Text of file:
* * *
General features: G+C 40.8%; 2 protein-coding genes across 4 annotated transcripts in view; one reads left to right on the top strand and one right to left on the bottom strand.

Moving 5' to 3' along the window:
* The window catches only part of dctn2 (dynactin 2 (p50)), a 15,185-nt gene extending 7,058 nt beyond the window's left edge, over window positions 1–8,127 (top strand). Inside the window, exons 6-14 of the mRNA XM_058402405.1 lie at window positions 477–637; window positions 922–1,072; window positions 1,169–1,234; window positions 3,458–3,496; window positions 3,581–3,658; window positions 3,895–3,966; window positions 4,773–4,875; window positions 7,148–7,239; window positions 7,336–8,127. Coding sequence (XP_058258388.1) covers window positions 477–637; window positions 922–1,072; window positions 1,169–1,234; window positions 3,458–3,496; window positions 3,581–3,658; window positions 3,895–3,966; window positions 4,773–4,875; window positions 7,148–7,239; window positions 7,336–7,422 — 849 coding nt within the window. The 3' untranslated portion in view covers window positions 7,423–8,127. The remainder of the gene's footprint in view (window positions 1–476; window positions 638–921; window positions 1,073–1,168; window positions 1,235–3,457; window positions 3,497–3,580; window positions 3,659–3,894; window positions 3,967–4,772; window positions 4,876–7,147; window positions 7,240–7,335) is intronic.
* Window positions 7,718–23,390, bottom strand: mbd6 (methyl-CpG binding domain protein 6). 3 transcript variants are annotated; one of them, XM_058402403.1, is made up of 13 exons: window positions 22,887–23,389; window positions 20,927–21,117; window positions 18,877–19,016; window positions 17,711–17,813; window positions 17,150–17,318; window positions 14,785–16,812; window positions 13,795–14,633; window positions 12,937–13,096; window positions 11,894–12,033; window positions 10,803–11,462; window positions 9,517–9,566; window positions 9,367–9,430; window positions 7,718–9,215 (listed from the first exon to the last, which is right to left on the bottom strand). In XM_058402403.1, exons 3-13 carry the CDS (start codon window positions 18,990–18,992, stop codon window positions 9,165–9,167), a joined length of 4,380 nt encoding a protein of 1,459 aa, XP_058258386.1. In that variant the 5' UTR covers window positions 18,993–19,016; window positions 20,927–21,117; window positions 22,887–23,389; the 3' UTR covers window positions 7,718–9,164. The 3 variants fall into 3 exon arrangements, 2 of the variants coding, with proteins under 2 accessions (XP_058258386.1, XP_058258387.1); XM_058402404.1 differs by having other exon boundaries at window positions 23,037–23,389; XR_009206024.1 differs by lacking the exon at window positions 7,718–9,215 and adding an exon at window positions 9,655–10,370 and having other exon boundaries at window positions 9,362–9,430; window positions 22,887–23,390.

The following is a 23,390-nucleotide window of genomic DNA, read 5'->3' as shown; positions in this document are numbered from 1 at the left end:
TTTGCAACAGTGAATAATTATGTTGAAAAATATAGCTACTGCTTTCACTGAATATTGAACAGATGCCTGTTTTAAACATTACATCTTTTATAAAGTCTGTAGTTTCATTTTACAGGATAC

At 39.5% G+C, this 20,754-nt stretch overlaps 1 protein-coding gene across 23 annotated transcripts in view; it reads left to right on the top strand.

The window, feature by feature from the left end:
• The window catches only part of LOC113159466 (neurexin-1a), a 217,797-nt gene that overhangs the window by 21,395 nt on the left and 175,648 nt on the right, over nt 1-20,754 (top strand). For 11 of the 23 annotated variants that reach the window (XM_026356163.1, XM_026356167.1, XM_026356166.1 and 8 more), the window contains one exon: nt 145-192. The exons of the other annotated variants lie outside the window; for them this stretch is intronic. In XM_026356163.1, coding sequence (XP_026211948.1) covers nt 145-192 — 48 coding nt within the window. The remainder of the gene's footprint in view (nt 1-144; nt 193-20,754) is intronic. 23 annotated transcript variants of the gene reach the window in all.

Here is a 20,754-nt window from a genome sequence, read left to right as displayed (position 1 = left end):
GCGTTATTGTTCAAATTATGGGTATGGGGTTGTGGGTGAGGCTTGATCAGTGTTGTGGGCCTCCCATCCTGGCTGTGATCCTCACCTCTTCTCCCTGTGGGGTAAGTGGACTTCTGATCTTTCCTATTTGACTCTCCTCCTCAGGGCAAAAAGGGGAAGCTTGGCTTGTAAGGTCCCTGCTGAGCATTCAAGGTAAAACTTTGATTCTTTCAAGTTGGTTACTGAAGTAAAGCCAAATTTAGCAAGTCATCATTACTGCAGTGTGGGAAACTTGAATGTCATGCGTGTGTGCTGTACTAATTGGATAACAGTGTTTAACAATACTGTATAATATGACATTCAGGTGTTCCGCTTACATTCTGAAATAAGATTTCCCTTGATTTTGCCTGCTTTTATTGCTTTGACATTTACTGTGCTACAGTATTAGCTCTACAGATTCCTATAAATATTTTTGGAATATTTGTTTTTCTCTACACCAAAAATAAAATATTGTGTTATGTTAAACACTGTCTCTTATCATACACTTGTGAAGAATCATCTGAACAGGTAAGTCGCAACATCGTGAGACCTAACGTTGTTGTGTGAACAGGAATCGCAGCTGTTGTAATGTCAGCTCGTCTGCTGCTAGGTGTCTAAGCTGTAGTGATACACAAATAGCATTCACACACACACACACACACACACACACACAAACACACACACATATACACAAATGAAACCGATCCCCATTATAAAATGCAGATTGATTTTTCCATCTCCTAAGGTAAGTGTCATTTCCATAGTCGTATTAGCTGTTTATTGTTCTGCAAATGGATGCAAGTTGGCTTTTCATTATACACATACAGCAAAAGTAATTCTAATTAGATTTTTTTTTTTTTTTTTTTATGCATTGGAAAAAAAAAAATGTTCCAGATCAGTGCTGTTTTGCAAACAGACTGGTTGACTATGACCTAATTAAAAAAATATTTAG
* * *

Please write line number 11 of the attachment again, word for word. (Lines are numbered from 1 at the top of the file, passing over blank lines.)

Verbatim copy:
GCGTTATTGTTCAAATTATGGGTATGGGGTTGTGGGTGAGGCTTGATCAGTGTTGTGGGCCTCCCATCCTGGCTGTGATCCTCACCTCTTCTCCCTGTGGGGTAAGTGGACTTCTGATCTTTCCTATTTGACTCTCCTCCTCAGGGCAAAAAGGGGAAGCTTGGCTTGTAAGGTCCCTGCTGAGCATTCAAGGTAAAACTTTGATTCTTTCAAGTTGGTTACTGAAGTAAAGCCAAATTTAGCAAGTCATCATTACTGCAGTGTGGGAAACTTGAATGTCATGCGTGTGTGCTGTACTAATTGGATAACAGTGTTTAACAATACTGTATAATATGACATTCAGGTGTTCCGCTTACATTCTGAAATAAGATTTCCCTTGATTTTGCCTGCTTTTATTGCTTTGACATTTACTGTGCTACAGTATTAGCTCTACAGATTCCTATAAATATTTTTGGAATATTTGTTTTTCTCTACACCAAAAATAAAATATTGTGTTATGTTAAACACTGTCTCTTATCATACACTTGTGAAGAATCATCTGAACAGGTAAGTCGCAACATCGTGAGACCTAACGTTGTTGTGTGAACAGGAATCGCAGCTGTTGTAATGTCAGCTCGTCTGCTGCTAGGTGTCTAAGCTGTAGTGATACACAAATAGCATTCACACACACACACACACACACACACACACAAACACACACACATATACACAAATGAAACCGATCCCCATTATAAAATGCAGATTGATTTTTCCATCTCCTAAGGTAAGTGTCATTTCCATAGTCGTATTAGCTGTTTATTGTTCTGCAAATGGATGCAAGTTGGCTTTTCATTATACACATACAGCAAAAGTAATTCTAATTAGATTTTTTTTTTTTTTTTTTTATGCATTGGAAAAAAAAAAATGTTCCAGATCAGTGCTGTTTTGCAAACAGACTGGTTGACTATGACCTAATTAAAAAAATATTTAG